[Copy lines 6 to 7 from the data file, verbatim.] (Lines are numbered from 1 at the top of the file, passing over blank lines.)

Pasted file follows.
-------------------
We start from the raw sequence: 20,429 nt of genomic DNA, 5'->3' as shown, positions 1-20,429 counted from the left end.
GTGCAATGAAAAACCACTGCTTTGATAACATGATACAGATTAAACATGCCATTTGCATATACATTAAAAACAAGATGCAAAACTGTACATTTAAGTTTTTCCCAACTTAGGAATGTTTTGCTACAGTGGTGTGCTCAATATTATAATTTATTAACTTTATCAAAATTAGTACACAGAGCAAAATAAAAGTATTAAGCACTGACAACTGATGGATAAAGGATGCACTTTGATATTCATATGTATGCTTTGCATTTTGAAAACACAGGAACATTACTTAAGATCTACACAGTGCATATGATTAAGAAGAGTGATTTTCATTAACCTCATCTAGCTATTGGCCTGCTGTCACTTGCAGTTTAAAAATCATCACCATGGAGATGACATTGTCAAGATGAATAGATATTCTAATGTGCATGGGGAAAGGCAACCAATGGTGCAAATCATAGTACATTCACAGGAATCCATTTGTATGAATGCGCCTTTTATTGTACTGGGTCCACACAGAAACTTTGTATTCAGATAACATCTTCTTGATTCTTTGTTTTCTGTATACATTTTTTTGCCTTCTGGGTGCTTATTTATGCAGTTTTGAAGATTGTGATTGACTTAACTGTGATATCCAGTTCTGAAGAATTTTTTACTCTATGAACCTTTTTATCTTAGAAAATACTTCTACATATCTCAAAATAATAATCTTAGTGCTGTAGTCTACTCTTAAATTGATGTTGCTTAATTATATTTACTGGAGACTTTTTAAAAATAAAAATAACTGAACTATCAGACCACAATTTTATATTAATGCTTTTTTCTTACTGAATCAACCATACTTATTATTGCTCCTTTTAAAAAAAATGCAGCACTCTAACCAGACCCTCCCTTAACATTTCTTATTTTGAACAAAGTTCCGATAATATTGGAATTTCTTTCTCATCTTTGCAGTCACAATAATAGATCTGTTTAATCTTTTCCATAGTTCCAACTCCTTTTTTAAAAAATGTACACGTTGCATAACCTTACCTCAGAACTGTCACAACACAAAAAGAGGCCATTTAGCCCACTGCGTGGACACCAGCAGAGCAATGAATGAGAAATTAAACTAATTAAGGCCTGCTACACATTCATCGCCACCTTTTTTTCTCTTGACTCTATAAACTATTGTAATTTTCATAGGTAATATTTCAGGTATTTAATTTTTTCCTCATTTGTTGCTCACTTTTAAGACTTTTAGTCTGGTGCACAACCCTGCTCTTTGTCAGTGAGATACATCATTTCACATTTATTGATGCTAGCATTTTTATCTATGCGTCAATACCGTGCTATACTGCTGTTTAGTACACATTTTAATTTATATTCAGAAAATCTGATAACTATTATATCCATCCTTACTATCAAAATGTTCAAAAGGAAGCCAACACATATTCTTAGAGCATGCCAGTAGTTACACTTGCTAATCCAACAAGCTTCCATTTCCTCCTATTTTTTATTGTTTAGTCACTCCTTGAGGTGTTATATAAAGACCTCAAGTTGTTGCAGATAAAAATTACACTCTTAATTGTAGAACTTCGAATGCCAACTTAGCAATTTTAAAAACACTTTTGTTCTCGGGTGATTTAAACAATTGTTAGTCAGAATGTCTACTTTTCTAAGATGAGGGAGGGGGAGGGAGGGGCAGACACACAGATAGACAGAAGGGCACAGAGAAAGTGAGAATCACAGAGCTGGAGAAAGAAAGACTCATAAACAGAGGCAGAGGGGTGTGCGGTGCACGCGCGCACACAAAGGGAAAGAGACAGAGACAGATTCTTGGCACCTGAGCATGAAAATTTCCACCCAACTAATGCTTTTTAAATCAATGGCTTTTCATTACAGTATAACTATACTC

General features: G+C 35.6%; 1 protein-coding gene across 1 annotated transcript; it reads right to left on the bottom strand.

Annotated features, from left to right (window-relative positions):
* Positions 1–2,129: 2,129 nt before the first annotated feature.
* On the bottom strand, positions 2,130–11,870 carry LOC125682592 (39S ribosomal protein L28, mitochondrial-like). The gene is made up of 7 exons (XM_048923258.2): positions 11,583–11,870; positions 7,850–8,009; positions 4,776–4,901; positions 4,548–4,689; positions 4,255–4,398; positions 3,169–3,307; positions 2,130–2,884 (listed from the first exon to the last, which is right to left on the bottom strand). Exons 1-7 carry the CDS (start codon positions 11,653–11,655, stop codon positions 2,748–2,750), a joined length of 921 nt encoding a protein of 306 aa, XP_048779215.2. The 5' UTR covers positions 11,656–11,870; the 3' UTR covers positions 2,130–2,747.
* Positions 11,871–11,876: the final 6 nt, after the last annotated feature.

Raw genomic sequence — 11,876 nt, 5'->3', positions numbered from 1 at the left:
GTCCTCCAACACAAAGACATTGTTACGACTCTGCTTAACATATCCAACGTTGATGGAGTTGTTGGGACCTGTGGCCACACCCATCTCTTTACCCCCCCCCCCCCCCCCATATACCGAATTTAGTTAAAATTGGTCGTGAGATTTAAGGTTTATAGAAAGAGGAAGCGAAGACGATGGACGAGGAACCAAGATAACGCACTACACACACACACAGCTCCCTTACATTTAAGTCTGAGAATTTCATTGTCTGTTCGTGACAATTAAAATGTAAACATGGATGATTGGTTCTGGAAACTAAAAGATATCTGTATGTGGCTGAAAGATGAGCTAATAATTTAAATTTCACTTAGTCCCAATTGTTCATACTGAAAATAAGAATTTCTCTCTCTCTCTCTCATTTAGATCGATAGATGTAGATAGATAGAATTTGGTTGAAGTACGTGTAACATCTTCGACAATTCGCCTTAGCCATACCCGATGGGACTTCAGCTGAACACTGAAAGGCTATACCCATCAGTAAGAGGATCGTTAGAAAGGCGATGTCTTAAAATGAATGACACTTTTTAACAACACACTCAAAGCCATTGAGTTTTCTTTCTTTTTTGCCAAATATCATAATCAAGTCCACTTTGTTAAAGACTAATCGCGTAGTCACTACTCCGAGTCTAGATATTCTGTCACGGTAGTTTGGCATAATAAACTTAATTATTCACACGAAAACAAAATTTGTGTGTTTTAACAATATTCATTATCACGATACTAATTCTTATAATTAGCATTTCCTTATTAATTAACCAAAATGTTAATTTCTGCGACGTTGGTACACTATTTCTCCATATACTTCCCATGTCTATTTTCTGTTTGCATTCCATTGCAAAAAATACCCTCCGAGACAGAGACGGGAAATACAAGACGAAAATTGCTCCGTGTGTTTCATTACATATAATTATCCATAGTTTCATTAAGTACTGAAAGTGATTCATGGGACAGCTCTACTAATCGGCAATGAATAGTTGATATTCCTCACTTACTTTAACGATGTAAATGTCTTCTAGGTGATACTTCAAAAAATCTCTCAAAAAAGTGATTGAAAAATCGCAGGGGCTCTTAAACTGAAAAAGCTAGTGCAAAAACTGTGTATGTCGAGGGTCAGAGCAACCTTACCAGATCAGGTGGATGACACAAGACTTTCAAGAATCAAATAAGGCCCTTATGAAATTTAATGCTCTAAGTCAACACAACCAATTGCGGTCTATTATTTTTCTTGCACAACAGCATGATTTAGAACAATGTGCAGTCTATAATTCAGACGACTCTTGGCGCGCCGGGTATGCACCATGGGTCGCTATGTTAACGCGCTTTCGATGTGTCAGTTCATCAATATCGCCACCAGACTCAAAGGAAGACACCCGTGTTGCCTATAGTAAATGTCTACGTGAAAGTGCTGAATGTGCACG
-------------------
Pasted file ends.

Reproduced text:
* On the bottom strand, positions 2,130–11,870 carry LOC125682592 (39S ribosomal protein L28, mitochondrial-like). The gene is made up of 7 exons (XM_048923258.2): positions 11,583–11,870; positions 7,850–8,009; positions 4,776–4,901; positions 4,548–4,689; positions 4,255–4,398; positions 3,169–3,307; positions 2,130–2,884 (listed from the first exon to the last, which is right to left on the bottom strand). Exons 1-7 carry the CDS (start codon positions 11,653–11,655, stop codon positions 2,748–2,750), a joined length of 921 nt encoding a protein of 306 aa, XP_048779215.2. The 5' UTR covers positions 11,656–11,870; the 3' UTR covers positions 2,130–2,747.
* Positions 11,871–11,876: the final 6 nt, after the last annotated feature.